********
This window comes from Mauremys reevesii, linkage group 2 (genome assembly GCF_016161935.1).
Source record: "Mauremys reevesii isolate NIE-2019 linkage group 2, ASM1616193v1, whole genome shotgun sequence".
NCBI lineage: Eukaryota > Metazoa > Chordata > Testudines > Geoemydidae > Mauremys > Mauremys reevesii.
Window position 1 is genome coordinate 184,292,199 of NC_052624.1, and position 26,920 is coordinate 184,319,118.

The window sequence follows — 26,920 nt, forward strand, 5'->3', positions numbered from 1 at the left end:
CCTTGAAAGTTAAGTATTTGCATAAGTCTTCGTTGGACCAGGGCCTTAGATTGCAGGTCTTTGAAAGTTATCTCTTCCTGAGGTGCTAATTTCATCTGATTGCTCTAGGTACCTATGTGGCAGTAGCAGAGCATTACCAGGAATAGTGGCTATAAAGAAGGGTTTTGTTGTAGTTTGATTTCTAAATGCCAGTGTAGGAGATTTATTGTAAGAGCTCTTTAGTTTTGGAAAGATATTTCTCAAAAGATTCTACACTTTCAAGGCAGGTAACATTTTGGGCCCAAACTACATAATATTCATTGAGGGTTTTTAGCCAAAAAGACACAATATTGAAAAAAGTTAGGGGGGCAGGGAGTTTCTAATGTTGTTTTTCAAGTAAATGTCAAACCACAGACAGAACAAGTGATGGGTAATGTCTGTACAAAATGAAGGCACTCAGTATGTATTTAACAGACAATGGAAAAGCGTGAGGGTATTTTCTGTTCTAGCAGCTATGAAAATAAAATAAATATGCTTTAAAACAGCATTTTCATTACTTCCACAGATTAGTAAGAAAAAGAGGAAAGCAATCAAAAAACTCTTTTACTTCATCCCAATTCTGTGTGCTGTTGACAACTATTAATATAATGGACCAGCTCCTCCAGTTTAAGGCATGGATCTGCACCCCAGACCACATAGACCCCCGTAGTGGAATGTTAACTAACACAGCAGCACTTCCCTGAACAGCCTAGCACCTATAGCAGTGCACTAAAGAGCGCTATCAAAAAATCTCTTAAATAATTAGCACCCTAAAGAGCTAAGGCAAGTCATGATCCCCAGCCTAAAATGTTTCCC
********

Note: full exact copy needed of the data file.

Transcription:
This window comes from Mauremys reevesii, linkage group 2 (genome assembly GCF_016161935.1).
Source record: "Mauremys reevesii isolate NIE-2019 linkage group 2, ASM1616193v1, whole genome shotgun sequence".
NCBI lineage: Eukaryota > Metazoa > Chordata > Testudines > Geoemydidae > Mauremys > Mauremys reevesii.
Window position 1 is genome coordinate 184,292,199 of NC_052624.1, and position 26,920 is coordinate 184,319,118.

The window sequence follows — 26,920 nt, forward strand, 5'->3', positions numbered from 1 at the left end:
CCTTGAAAGTTAAGTATTTGCATAAGTCTTCGTTGGACCAGGGCCTTAGATTGCAGGTCTTTGAAAGTTATCTCTTCCTGAGGTGCTAATTTCATCTGATTGCTCTAGGTACCTATGTGGCAGTAGCAGAGCATTACCAGGAATAGTGGCTATAAAGAAGGGTTTTGTTGTAGTTTGATTTCTAAATGCCAGTGTAGGAGATTTATTGTAAGAGCTCTTTAGTTTTGGAAAGATATTTCTCAAAAGATTCTACACTTTCAAGGCAGGTAACATTTTGGGCCCAAACTACATAATATTCATTGAGGGTTTTTAGCCAAAAAGACACAATATTGAAAAAAGTTAGGGGGGCAGGGAGTTTCTAATGTTGTTTTTCAAGTAAATGTCAAACCACAGACAGAACAAGTGATGGGTAATGTCTGTACAAAATGAAGGCACTCAGTATGTATTTAACAGACAATGGAAAAGCGTGAGGGTATTTTCTGTTCTAGCAGCTATGAAAATAAAATAAATATGCTTTAAAACAGCATTTTCATTACTTCCACAGATTAGTAAGAAAAAGAGGAAAGCAATCAAAAAACTCTTTTACTTCATCCCAATTCTGTGTGCTGTTGACAACTATTAATATAATGGACCAGCTCCTCCAGTTTAAGGCATGGATCTGCACCCCAGACCACATAGACCCCCGTAGTGGAATGTTAACTAACACAGCAGCACTTCCCTGAACAGCCTAGCACCTATAGCAGTGCACTAAAGAGCGCTATCAAAAAATCTCTTAAATAATTAGCACCCTAAAGAGCTAAGGCAAGTCATGATCCCCAGCCTAAAATGTTTCCC